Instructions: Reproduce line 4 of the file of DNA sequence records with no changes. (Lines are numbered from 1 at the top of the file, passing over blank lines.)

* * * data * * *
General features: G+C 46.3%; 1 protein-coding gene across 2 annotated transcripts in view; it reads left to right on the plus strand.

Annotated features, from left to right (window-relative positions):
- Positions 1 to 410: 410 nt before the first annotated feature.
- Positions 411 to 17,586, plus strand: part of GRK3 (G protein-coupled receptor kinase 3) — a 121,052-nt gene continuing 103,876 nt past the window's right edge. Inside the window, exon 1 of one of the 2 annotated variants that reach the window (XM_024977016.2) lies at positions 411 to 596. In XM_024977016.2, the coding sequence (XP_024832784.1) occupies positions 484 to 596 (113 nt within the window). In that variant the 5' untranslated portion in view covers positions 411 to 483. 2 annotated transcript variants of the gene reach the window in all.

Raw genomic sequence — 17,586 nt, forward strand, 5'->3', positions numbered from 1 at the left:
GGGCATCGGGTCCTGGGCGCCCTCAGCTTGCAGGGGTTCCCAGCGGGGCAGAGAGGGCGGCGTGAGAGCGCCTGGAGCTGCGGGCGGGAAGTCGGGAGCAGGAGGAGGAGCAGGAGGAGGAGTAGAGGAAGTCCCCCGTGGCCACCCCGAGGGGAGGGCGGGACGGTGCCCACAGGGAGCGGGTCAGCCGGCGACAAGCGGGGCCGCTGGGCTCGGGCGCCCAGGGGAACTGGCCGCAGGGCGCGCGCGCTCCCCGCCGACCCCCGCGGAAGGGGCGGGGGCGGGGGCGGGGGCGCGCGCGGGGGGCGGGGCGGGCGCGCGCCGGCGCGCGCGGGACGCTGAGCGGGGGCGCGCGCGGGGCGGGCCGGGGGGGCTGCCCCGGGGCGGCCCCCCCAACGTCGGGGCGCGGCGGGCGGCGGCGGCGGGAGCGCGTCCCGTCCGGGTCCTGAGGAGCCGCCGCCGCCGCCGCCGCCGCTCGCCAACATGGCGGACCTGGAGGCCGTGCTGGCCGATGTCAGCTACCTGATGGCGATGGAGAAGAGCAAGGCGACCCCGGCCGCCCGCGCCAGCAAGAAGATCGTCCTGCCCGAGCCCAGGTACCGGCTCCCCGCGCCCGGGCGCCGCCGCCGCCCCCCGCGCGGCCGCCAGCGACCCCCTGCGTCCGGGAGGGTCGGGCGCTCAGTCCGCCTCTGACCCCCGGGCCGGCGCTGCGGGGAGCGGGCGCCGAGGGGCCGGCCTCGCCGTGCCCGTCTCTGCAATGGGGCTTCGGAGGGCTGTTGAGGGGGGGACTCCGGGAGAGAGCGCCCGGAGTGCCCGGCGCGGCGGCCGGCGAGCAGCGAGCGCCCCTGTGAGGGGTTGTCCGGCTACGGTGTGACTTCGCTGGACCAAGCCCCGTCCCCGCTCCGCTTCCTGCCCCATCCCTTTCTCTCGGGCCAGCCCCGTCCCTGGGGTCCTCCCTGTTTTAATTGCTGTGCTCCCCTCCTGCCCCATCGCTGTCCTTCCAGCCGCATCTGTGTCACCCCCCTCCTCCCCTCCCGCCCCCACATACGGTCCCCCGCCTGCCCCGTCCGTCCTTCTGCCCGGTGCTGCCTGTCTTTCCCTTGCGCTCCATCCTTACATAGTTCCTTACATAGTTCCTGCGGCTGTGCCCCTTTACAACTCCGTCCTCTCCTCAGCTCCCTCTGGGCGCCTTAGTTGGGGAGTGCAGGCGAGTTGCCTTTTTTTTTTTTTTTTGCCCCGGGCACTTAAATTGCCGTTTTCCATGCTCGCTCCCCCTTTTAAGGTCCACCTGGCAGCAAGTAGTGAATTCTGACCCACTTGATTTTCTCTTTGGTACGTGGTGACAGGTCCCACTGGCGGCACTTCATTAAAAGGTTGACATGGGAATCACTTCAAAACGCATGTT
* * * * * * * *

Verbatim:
- Positions 411 to 17,586, plus strand: part of GRK3 (G protein-coupled receptor kinase 3) — a 121,052-nt gene continuing 103,876 nt past the window's right edge. Inside the window, exon 1 of one of the 2 annotated variants that reach the window (XM_024977016.2) lies at positions 411 to 596. In XM_024977016.2, the coding sequence (XP_024832784.1) occupies positions 484 to 596 (113 nt within the window). In that variant the 5' untranslated portion in view covers positions 411 to 483. 2 annotated transcript variants of the gene reach the window in all.